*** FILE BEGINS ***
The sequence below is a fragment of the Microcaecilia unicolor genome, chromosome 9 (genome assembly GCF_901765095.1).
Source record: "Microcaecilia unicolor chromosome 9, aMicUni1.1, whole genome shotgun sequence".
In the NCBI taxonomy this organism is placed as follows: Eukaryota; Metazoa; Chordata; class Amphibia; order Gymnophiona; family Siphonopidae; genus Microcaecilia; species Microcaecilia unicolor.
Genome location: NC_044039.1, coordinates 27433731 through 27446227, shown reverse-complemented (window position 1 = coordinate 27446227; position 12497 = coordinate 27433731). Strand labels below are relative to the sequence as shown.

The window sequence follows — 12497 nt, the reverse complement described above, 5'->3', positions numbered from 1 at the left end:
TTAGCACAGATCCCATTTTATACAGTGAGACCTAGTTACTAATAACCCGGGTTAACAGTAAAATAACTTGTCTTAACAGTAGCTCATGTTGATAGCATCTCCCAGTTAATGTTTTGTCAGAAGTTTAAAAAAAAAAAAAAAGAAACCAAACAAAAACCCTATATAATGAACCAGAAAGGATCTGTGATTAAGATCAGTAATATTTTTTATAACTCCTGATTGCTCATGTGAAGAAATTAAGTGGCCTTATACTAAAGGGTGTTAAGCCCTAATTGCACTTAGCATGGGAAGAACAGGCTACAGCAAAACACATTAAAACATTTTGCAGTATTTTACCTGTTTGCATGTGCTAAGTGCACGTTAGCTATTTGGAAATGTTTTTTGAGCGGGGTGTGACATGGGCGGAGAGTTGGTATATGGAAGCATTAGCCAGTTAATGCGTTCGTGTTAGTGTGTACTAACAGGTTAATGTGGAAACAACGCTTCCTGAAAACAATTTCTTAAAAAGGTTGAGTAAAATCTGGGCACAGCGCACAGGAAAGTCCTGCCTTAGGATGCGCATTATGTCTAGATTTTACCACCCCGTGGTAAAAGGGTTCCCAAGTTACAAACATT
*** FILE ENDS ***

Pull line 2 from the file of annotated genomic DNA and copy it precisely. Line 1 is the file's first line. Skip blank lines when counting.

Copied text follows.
Source record: "Microcaecilia unicolor chromosome 9, aMicUni1.1, whole genome shotgun sequence".